KLM flight almost reaches Mexico, decides to go back to Amsterdam
KLM Royal Dutch Airlines’ non-stop flight to Mexico ended up in bizarre circumstances on November 28, 2019. The flight turned around back to its origin of departure in Amsterdam, the Netherlands, when the aircraft was already over North America, with passengers having to endure a 12 hour back and forth trip over the Atlantic.
KLM flight KL685 took off from Amsterdam Schiphol (AMS) at 3:06 p.m. local time headed to Mexico City International Airport (MEX) where it was scheduled to arrive at 7:25 p.m. local time. But a Boeing 747-400 (registration PH-BFT) turned around over New Brunswick, Canada, and was diverted back to Amsterdam, as information on flight tracking website flightradar24.com indicates.
According to the Dutch airline, the reason for the diversion was “unfavorable flying conditions” around Mexico City due to a volcanic eruption.
The reason for the return was the unfavourable flying conditions above Mexico after activity of the volcano Popocatepetl. Our apologies for the inconvenience.— Royal Dutch Airlines (@KLM) November 29, 2019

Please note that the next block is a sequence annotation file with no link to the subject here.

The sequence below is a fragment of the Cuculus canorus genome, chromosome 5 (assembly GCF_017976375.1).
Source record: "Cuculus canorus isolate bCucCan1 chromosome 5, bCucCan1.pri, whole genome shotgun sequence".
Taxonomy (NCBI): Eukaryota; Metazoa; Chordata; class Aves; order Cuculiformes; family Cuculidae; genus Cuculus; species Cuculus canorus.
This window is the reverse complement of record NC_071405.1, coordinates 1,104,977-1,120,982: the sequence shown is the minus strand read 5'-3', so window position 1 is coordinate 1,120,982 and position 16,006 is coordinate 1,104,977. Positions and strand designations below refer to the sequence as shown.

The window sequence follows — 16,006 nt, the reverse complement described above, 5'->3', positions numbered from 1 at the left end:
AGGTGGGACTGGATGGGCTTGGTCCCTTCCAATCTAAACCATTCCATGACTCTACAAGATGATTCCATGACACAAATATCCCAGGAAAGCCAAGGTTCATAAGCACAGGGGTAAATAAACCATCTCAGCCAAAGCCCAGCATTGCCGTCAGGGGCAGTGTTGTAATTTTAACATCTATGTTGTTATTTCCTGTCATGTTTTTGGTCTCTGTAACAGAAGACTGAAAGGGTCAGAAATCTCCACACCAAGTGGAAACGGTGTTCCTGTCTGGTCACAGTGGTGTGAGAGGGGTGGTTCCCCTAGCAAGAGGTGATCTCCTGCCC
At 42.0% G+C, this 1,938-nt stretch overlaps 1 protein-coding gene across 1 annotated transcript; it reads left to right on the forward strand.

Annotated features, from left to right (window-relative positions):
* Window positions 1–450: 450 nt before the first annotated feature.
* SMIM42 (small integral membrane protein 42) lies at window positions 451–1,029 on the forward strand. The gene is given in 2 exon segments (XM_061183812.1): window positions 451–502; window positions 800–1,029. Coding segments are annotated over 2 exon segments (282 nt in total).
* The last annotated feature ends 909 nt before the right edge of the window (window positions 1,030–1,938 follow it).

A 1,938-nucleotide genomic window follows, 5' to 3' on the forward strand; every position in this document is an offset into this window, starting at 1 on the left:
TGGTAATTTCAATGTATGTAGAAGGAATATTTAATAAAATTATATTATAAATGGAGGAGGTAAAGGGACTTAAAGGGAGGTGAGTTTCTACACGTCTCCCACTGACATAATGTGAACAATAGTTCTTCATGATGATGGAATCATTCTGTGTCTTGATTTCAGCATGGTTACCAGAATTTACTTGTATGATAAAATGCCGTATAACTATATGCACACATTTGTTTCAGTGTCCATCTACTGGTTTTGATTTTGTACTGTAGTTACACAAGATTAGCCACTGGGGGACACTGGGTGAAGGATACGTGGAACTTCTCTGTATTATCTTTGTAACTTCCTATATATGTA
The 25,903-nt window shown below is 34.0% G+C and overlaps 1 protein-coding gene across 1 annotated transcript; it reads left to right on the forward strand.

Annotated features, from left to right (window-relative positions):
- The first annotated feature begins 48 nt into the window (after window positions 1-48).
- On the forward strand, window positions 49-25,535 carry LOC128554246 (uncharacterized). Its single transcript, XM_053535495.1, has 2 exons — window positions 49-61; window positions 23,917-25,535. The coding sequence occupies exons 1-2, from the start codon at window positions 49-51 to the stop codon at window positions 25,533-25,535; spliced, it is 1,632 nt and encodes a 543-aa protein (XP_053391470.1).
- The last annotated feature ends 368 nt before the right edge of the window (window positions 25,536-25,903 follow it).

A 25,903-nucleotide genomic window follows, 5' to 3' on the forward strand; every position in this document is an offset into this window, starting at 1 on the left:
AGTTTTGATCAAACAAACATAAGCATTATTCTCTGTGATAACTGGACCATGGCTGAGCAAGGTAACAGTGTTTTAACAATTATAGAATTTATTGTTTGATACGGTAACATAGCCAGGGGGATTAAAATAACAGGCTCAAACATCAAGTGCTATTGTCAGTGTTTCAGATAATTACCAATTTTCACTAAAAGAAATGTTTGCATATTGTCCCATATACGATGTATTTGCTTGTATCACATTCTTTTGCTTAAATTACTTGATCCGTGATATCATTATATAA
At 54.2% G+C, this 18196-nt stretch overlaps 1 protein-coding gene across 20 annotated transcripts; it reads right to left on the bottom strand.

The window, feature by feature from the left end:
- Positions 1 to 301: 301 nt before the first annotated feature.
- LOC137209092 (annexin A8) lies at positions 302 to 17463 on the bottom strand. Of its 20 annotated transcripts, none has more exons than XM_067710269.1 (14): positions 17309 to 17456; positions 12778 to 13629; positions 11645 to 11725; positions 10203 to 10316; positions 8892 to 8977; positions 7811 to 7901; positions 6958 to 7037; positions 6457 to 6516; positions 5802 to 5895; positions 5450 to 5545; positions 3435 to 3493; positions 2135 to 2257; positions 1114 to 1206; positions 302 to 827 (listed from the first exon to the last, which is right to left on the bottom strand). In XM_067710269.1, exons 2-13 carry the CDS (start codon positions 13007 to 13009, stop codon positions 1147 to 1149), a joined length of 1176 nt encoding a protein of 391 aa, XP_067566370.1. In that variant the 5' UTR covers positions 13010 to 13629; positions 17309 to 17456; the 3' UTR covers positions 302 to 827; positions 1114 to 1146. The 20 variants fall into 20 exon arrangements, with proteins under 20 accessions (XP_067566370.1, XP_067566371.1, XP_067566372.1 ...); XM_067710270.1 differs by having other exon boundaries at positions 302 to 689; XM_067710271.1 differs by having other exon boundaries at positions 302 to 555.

Popocatepetl is one of Mexico’s most active volcanoes and is located in central Mexico, between the states of Puebla and Morelos. It has been showing intense volcanic activity over the last two months. Mexico’s Center for Prevention of Disasters, CENAPRED, reported an eruption on November 28, the day of the KLM flight, which was followed by continuous emissions of water vapor, gases, and ash.
There are two daily direct flights between Amsterdam and Mexico City, offered by KLM as well as Mexico’s flag carrier Aeromexico. Many other flights by carriers such as Lufthansa (LHAB) (LHA) successfully completed their journeys to the Mexican capital on that day. Aeromexico’s November 28 morning flight from Amsterdam to Mexico City also landed as scheduled. Meanwhile, KLM’s daily flight scheduled for the following day, November 29, has been canceled.
It seems KLM was determined not to take any risks and rather go back to its point of departure, but many users on social media have questioned why the pilots did not divert to an airport closer to the flight’s destination. A one-way trip on the non-stop route takes an average of 11 hours.
Emirates A380, RAF Red Arrows perform spectacular flypast in Dubai: video
The Emirates A380 superjumbo jet performed a synchronized flypast with the RAF Red Arrows in Dubai to mark the beginning...
How Airbus tried to use this fighter jet for space tourism | Video
Space tourism is great but wildly expensive. Airbus had an idea to make it cheaper with Migbus: a passenger capsule on t...
These three aviation stories are spooky… but are they true?
There are a lot of great spooky stories about aviation, some of them more true than others. Let’s check three of t...